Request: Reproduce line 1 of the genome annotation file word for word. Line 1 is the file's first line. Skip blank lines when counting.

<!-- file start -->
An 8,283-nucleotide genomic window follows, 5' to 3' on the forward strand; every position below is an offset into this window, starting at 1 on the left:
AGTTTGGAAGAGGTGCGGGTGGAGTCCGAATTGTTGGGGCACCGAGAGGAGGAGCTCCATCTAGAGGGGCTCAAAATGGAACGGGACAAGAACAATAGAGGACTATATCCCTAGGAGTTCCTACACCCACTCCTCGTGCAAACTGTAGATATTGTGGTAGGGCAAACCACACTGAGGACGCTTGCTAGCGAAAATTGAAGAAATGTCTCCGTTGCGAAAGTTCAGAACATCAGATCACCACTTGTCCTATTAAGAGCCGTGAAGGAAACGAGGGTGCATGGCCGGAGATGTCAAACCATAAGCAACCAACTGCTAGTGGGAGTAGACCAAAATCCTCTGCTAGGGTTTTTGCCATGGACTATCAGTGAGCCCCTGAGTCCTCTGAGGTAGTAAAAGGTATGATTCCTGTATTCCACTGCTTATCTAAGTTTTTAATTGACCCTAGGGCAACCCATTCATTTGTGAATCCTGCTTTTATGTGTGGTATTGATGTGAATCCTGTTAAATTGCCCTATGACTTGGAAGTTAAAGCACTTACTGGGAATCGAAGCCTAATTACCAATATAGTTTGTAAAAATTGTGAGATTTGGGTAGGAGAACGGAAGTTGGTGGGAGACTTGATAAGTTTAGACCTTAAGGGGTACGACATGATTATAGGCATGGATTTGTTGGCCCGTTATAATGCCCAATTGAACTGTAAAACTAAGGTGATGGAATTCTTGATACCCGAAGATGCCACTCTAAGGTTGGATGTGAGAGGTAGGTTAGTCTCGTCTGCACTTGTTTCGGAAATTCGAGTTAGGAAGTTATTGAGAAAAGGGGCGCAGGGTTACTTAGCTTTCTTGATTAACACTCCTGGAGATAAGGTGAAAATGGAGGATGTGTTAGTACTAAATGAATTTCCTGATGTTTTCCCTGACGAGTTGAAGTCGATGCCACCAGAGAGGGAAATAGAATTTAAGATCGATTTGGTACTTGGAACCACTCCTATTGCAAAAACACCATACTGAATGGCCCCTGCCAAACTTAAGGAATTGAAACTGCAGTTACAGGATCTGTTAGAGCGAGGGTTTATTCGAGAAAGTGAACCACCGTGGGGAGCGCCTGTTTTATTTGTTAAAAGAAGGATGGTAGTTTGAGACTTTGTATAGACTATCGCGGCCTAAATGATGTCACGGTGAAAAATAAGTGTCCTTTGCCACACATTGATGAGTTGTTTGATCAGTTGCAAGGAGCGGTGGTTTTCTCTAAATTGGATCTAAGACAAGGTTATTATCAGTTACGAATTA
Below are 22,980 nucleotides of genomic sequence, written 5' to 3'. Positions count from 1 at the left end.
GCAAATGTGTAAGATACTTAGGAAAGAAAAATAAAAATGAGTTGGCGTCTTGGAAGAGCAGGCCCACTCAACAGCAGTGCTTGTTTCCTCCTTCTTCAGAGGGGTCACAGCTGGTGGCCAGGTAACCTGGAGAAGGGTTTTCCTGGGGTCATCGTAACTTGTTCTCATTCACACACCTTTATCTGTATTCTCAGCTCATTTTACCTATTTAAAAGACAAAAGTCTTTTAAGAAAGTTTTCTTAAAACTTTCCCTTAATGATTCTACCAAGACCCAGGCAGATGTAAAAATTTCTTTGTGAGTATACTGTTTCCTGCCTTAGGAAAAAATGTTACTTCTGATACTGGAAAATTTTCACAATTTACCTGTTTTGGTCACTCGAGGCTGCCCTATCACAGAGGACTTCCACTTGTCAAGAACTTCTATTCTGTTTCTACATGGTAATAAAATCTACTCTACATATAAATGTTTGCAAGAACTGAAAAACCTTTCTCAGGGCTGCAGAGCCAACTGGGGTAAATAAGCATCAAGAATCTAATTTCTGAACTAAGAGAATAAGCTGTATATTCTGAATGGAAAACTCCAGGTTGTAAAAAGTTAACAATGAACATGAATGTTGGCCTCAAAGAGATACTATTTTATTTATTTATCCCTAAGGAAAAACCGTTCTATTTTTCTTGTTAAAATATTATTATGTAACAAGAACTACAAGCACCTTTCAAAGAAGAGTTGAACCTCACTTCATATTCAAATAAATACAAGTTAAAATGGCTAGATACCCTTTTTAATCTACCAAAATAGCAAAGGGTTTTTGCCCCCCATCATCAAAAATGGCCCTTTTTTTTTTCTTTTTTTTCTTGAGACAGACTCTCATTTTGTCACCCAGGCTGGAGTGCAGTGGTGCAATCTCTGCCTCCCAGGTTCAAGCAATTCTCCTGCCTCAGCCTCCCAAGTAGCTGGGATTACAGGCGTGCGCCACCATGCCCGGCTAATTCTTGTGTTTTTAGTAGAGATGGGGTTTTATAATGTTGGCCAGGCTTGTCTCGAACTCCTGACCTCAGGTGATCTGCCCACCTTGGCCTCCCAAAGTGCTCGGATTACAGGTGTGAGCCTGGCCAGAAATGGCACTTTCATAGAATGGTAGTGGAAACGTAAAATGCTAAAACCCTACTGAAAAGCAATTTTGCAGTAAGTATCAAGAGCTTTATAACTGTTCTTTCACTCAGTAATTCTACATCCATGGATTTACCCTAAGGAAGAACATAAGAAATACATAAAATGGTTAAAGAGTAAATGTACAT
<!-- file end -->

An 8,283-nucleotide genomic window follows, 5' to 3' on the forward strand; every position below is an offset into this window, starting at 1 on the left: